Here’s your way-too-early roundup of how the big game season is going. If you’re a baseball fan, this is the box score after the first inning. If you’re a fan of politics, this is election results with 10 percent of the precincts reporting.
So why bother? Because we big game hunters are curious people, and many of us are gearing up for October and November hunts. But our early season hunting buddies had a chance to run around in the woods earlier and get a crack at bulls and bucks.
How did they do?
I posed that question to one our excellent biologist/number crunchers, who said I was basically barking up the wrong tree, although not in those exact words because she’s a professional biologist, not a writer.
She said something about “statistically insignificant” or a similar math term that left me slack jawed and confused.
But I figured when I got a random call from a buddy telling me he and his partners dropped two five-point bulls within 20 minutes of each other during archery season (true story), that’s not statistically significant either, but it’s pretty darned exciting.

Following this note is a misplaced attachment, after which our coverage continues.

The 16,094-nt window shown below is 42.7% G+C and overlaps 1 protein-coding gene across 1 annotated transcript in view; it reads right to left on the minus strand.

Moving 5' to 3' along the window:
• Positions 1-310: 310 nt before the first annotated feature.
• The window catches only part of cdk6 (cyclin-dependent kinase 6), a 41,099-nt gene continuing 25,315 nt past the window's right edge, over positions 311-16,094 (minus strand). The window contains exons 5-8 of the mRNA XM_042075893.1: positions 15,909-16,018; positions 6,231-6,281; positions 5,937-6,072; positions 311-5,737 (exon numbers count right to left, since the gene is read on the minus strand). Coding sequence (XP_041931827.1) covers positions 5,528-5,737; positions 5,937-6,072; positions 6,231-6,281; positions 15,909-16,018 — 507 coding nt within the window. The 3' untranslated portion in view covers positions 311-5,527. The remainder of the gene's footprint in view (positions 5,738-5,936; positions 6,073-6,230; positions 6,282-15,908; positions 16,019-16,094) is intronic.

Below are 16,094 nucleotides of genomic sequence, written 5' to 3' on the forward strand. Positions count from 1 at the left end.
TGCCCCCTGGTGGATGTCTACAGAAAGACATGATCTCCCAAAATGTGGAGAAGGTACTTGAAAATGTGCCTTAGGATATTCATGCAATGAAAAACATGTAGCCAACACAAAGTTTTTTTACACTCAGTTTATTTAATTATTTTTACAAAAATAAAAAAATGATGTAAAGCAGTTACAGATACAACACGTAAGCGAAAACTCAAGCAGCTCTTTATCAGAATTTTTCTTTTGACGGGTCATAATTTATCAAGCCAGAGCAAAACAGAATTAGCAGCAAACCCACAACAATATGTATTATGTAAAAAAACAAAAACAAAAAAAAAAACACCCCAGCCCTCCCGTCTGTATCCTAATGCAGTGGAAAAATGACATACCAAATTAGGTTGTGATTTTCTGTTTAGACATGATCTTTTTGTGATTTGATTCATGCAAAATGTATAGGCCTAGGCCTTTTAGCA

My biologist pal went above and beyond the call of journalism and blended up some numbers, put them in a baby spoon and fed them to me so I even I could understand them.
I am going to share them with you with the disclaimer that it’s still the first inning with 10 percent of precincts reporting, to mix metaphors.
Here’s the cheat sheet. If you want the full break down, see below.
2017 elk harvested through Sept. 30: 690
2016 elk harvested through Sept. 30: 888
2017 deer harvested through Sept. 30: 281
2016 deer harvested through Sept. 30: 392
Why is this insignificant? Because most of the folks who’ve already reported did so because they harvested, and they represent a small portion of the overall hunters. There are many other hunters who haven’t reported, and even more whose seasons haven’t started yet.
There’s also still a lot of hunting season to go, and the vast majority of the deer and elk to be harvested are running around in the hills. To put the early numbers in perspective, hunters killed 66,923 deer and 22,557 elk last year.
If you want a better gauge of how the season is likely to play out, read our big game outlook for 2017, but the short version is elk hunting should be similar to last year, but hunters will see fewer mule deer and similar numbers of white-tailed deer, which is pretty good considering we had an all-time record whitetail harvest in 2015.
Overall, our big game harvest this fall will likely be somewhere between the high and low of the last five years, which have been above the long-term average.
Here are the early stats: